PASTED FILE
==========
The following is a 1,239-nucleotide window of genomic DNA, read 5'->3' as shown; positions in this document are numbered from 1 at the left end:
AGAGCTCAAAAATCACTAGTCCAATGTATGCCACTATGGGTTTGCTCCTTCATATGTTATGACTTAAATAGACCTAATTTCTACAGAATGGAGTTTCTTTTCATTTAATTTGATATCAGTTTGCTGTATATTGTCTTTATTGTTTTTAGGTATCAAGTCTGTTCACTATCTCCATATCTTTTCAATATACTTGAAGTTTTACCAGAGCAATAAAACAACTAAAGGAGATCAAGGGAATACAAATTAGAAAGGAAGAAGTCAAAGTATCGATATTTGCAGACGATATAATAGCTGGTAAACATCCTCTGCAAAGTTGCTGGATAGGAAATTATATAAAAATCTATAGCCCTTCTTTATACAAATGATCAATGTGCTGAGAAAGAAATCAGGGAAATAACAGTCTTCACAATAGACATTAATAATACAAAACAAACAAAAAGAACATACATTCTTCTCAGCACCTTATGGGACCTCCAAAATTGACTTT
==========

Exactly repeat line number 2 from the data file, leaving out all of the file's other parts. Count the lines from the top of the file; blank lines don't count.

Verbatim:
AGAGCTCAAAAATCACTAGTCCAATGTATGCCACTATGGGTTTGCTCCTTCATATGTTATGACTTAAATAGACCTAATTTCTACAGAATGGAGTTTCTTTTCATTTAATTTGATATCAGTTTGCTGTATATTGTCTTTATTGTTTTTAGGTATCAAGTCTGTTCACTATCTCCATATCTTTTCAATATACTTGAAGTTTTACCAGAGCAATAAAACAACTAAAGGAGATCAAGGGAATACAAATTAGAAAGGAAGAAGTCAAAGTATCGATATTTGCAGACGATATAATAGCTGGTAAACATCCTCTGCAAAGTTGCTGGATAGGAAATTATATAAAAATCTATAGCCCTTCTTTATACAAATGATCAATGTGCTGAGAAAGAAATCAGGGAAATAACAGTCTTCACAATAGACATTAATAATACAAAACAAACAAAAAGAACATACATTCTTCTCAGCACCTTATGGGACCTCCAAAATTGACTTT